7 min read
At Strata+Hadoop World in New York last week, MapR CMO Jack Norris talked about the Big Data Dividend – the ongoing, significant profits that are derived from data-driven applications. In his keynote, Jack provided a look at the bigger picture. The key message? We’re in the middle of the biggest change in enterprise computing in decades.
Here are the high level points that Jack made in his keynote:
The way we handle, process and analyze data is going through a tremendous transition. This transition phase revolves around three major aspects:
1) Continuous analytics – It’s not about weekly reports or periodic analysis anymore. Companies that are getting the biggest results from their data are incorporating continuous analytics into their operations.
A great example of continuous analytics is American Express. This information was shared in a recent Information Management interview with two American Express senior vice presidents. American Express is using MapR in their multi-petabyte platform. The company has been on a multi-year journey to incorporate machine learning into their business. They’re using machine learning for a wide range of applications, from customer service to managing risk.
As an example, they have Amex Offers, which is a machine learning application that provides customized, relevant offers on mobile devices to card members. Their big data application is pulling merchant data, spending history, preferences, and is using an embedded algorithm that continually learns and improves.
American Express also leverages big data to identify potential fraud. Any time that an American Express card is used throughout the world, they’ve got a big data platform that is used to protect $1 trillion dollars in annual charge volume. They make a point of sale decision in 2 milliseconds.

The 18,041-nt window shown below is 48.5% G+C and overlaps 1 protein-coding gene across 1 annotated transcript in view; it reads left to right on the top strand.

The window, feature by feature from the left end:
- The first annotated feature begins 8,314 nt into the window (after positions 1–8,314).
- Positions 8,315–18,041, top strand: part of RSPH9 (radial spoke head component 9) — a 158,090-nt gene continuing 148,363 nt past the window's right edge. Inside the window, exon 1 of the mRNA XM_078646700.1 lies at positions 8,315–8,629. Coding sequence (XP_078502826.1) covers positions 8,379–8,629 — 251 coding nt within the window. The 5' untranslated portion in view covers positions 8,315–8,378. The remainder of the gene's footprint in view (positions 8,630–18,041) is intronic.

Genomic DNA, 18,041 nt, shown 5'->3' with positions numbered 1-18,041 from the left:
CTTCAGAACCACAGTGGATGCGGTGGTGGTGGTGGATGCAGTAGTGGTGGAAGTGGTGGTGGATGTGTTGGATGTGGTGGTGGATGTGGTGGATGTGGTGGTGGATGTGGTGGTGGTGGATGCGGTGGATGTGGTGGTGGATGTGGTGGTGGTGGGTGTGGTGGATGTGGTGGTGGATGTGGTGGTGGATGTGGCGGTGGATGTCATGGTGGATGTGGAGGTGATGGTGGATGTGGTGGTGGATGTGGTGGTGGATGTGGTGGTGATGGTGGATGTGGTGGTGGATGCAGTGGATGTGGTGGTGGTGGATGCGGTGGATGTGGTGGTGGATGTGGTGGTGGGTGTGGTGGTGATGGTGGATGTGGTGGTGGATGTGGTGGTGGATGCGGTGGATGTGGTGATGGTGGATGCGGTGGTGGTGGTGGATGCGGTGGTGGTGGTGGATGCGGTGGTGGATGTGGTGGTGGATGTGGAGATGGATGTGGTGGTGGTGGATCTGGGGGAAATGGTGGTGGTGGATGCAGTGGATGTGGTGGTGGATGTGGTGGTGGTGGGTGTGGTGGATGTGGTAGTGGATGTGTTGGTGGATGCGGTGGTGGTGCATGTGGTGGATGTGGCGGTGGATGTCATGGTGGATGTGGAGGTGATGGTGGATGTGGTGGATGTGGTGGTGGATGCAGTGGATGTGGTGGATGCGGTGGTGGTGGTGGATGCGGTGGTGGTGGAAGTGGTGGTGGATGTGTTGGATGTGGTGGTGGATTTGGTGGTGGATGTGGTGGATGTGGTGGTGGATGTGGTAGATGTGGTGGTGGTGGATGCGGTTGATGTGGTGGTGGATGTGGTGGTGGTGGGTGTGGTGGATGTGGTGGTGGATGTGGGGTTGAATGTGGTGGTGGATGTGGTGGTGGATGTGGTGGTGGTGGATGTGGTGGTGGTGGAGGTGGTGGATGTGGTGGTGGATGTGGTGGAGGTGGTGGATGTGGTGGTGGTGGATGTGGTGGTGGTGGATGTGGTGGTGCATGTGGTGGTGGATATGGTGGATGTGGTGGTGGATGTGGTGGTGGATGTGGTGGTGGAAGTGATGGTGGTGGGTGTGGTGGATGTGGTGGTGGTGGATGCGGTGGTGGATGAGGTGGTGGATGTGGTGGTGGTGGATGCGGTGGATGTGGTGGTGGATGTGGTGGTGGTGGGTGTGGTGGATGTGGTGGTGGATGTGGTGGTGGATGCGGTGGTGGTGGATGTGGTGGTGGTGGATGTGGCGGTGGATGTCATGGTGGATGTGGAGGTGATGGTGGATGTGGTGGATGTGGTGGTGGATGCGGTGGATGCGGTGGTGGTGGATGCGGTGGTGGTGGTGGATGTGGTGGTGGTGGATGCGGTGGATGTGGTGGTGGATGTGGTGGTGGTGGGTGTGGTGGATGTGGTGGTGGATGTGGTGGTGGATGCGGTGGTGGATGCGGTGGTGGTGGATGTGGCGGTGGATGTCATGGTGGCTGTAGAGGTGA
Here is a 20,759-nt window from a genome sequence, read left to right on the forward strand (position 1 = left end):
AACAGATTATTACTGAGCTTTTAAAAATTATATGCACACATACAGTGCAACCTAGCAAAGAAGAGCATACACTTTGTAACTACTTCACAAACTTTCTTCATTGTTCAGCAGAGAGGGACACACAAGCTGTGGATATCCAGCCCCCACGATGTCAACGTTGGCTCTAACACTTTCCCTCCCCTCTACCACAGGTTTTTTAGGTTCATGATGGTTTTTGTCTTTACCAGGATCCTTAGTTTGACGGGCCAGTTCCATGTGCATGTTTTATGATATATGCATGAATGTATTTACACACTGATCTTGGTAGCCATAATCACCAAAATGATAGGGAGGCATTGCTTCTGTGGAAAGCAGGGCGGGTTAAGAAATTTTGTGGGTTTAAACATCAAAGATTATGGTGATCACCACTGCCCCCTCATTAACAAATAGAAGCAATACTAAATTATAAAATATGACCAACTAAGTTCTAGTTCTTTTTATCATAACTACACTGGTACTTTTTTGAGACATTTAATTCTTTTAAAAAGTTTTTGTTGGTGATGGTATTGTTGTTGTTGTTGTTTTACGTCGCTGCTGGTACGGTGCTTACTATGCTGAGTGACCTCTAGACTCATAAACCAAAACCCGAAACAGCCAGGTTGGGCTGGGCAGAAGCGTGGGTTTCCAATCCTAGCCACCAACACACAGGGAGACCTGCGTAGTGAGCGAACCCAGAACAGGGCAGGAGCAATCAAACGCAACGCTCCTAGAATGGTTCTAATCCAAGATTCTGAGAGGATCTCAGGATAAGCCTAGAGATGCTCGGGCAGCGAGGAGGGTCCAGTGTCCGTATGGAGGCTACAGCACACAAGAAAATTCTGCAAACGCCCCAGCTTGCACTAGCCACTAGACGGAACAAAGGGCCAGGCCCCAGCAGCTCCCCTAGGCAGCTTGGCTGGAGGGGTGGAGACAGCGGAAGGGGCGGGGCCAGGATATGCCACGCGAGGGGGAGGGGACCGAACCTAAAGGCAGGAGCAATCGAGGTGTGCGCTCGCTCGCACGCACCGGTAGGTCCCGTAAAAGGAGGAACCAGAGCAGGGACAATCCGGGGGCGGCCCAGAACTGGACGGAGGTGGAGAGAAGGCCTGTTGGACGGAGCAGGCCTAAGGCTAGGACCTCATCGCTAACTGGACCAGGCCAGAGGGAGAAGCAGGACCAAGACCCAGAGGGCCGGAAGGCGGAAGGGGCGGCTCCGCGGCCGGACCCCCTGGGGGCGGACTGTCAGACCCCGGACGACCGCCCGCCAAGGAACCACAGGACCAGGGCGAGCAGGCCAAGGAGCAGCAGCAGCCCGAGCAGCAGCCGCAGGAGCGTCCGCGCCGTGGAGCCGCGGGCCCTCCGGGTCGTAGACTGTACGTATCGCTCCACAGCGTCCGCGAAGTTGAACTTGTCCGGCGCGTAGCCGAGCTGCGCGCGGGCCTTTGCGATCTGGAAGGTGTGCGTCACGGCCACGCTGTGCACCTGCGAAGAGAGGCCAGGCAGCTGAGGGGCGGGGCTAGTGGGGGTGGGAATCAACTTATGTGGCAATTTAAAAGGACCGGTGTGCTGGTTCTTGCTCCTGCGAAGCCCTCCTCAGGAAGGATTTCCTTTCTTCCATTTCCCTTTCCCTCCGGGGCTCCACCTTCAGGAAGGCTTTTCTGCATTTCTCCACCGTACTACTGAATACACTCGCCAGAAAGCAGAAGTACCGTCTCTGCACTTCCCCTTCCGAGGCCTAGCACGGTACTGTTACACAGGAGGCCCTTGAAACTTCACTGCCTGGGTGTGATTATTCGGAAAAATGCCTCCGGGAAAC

Continuous analytics is powerful, but that power is fueled by both the volume and variety of data sources, which brings us to the second aspect of the data transition:
2) Convergence – Organizations are moving from dedicated applications on their own “pools” of data, to many applications running across a single big data platform—a “data ocean at scale.”
We’ve already seen leading companies move in this direction. TechValidate recently did a study and found that 18% of MapR production customers were running 50 or more applications on a single cluster. That’s a testament to the maturity of the platform, the multi-tenancy, the security, and the workload management capabilities that are on that platform. The benefits of speed, efficiency and business impact are hard to overestimate.
3) Operational Agility – Performing continuous analytics and centralizing the data is important, but the third aspect is what EY (formerly Ernst & Young) calls “operational agility,” and it’s the major force for disruption.
In the future, when we look back at today’s business environment, it will be interesting to see which companies like Kodak, Blockbuster, and Blackberry were slow to respond, and which companies adopted operational agility to zoom ahead of the competition and establish dominance.